Dermatology Education

Psoriasis

Samantha Pollock, Mayra Maymone, Neelam Vashi

What is Psoriasis?
Psoriasis is a common chronic skin disease that affects 1-11% of the world’s population1 and is found more commonly in Caucasians than in African and Hispanic ethnicities.2,3 It usually presents as thickened, red areas of skin, with an overlying crust or “silvery scale” present on the scalp, elbows, knees, and back.4 The lesions can be itchy, causing many individuals to scratch or remove the overlying scale which can cause small bleeds as if it is a scab.5 In people with skin of color, the redness is less pronounced, and psoriasis may appear as “violet” or darkened areas of skin that are thicker than the surrounding skin with more scales, known as “post-inflammatory hyperpigmentation.” 5,6 The individual lesions may cover more body area in African Americans.  Psoriasis can begin at any age, most commonly by age 30, although the disease is less common in children than in adults.2

There are several types of psoriasis, some of which are described below:

Chronic plaque psoriasis
This is the most common variant, presenting as symmetrically distributed lesions on the elbows, knees, and scalp. The lesions are red or violet in color, with a thick silvery scale overlying, creating a sharply defined border between the lesion and the surrounding normal skin. These plaques can range from 1 to 10cm in diameter.5,6

Guttate psoriasis
These lesions are small, usually less than 1 cm in diameter, and appear abruptly as papules on the back, arms, and thighs. Guttate psoriasis is common in a child or young adult and is linked to recent infections with Streptococcus, most commonly, pharyngitis.6,7

Nail psoriasis
Sometimes people with psoriasis will develop nail problems, which may be the only manifestation of the disease.8 Nail pits develop, presenting as tiny pin pricks on the nail. In addition, the nails may become thick and crumbling, and develop a brown color known as “oil spots.” 8,9

Inverse psoriasis
Inverse psoriasis is called “inverse” as it presents on less visible areas of skin, rather than on the extensor surfaces. It can be seen under the armpits, buttocks folds, groin, and area under the breasts. Due to its atypical presentation, this form can be misdiagnosed as a fungal or bacterial infection.4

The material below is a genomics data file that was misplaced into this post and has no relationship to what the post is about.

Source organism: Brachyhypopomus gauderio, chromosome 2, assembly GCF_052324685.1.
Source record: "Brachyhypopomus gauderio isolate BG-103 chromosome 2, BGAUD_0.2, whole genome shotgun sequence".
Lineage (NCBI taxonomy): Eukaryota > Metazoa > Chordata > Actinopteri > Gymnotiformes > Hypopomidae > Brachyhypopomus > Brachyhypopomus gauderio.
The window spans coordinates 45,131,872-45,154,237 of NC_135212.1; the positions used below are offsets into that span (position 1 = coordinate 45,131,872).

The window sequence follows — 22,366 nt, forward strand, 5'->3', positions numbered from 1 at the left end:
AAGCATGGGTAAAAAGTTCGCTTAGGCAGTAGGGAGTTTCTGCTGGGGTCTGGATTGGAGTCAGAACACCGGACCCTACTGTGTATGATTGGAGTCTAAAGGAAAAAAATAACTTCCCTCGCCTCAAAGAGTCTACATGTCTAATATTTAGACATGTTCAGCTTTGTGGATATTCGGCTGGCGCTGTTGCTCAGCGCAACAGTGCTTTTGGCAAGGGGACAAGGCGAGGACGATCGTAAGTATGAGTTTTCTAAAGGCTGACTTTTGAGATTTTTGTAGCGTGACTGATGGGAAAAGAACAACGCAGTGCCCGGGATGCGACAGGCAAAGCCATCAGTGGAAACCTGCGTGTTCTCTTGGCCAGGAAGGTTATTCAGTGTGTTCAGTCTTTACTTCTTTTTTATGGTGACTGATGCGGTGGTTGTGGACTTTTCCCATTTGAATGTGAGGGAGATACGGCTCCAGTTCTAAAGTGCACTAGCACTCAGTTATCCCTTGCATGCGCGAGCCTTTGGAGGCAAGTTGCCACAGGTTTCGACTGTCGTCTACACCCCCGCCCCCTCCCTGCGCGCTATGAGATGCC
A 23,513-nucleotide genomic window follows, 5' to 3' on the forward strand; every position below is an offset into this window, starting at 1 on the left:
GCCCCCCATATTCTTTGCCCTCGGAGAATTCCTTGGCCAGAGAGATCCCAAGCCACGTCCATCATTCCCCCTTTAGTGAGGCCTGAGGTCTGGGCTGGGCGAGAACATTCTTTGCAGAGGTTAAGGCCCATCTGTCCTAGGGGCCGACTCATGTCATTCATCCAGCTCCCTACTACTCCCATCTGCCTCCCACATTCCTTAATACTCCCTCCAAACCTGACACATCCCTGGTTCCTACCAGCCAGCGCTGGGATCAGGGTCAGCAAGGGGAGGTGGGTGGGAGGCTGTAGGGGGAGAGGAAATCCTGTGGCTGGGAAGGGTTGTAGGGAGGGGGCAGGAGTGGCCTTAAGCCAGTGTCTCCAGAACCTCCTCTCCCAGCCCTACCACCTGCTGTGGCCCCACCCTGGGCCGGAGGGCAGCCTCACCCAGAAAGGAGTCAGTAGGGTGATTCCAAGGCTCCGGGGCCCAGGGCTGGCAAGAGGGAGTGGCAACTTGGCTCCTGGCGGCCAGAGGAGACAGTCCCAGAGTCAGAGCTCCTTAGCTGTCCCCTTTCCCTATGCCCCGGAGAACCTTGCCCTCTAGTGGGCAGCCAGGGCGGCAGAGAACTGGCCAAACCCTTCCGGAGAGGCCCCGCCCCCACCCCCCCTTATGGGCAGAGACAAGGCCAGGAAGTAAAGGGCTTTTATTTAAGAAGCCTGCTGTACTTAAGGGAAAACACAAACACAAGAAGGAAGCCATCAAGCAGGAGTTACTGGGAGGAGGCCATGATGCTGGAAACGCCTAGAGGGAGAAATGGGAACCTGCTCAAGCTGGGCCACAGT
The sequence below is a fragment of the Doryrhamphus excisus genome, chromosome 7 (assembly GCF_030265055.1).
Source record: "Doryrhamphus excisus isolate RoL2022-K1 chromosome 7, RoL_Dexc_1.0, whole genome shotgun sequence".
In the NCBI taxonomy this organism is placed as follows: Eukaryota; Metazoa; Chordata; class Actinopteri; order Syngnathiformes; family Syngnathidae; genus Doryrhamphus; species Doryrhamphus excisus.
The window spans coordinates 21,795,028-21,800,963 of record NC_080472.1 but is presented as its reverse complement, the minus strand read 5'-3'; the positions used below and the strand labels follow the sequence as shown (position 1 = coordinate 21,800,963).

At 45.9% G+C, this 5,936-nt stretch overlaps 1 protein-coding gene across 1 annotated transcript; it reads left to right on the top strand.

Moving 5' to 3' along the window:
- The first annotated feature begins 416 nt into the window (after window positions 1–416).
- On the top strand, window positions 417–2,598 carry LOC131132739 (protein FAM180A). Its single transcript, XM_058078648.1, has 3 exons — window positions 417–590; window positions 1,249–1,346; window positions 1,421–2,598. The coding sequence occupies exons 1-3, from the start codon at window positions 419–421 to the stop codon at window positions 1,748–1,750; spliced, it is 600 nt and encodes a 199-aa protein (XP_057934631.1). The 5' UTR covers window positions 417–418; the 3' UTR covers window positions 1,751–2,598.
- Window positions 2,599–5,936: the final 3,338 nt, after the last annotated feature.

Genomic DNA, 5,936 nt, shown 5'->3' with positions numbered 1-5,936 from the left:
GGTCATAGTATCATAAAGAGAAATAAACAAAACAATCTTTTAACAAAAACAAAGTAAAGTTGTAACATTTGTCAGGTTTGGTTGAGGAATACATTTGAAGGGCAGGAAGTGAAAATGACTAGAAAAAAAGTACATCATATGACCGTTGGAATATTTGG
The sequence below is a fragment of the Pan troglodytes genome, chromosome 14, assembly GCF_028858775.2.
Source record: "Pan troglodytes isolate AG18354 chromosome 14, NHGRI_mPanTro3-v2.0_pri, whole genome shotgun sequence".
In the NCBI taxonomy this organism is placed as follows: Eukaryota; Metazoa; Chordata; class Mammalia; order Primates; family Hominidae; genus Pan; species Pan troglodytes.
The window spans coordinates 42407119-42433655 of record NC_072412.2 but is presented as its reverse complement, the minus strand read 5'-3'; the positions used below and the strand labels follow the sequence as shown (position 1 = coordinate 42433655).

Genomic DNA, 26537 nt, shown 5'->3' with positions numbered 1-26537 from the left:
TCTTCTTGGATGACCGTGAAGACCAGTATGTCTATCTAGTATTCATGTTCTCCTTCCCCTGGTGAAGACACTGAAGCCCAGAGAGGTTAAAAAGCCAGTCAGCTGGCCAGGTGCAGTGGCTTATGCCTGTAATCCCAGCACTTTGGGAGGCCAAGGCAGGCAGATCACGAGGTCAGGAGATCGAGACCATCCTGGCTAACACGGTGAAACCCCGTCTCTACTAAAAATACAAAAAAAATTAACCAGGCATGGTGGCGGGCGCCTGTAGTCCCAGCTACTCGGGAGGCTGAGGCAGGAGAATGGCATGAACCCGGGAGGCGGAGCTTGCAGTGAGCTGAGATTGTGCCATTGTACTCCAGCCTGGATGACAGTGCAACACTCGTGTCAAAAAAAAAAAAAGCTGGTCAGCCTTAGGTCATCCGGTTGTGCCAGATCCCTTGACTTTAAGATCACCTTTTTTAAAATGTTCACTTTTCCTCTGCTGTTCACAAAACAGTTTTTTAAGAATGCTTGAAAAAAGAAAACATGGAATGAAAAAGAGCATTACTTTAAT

Psoriatic arthritis
Although psoriasis is primarily a disease of the skin, among 7-48% of patients have associated arthritis.10 Join pain, joint stiffness, and back pain is common, and arthritis is seen in the hands and knees.4 Nail psoriasis is a common finding in individuals with psoriatic arthritis.10 

What causes Psoriasis?
The cause of psoriasis is not fully understood, but is thought to be due a dysregulation in the immune system, when immune cells such as T lymphocytes that release inflammatory signals into the skin that initiate the disease. The epidermis (the outer layer of skin) rapidly proliferates, and the immune cells prevent this layer from shedding properly. This causes thickening of the skin and scales which are composed of accumulated dead skin cells. There is an overexpression of different types of proteins found in skin, known as keratin, that are seen in reactive and healing skin.6 Psoriasis has been found to have a genetic component as well, as approximately 40% of patients with psoriasis have a family member with the disease.11 Several genes have been identified that increase the susceptibility of psoriasis, with different genes among different ethnicities. Despite the genetic factors, there is no DNA test to diagnosis psoriasis. 4,5,6,11 Environmental factors also play a role.  Certain triggers, such as bacterial infections, stressful life events, dietary factors, trauma, and the weather have been shown to contribute to the development of psoriasis.4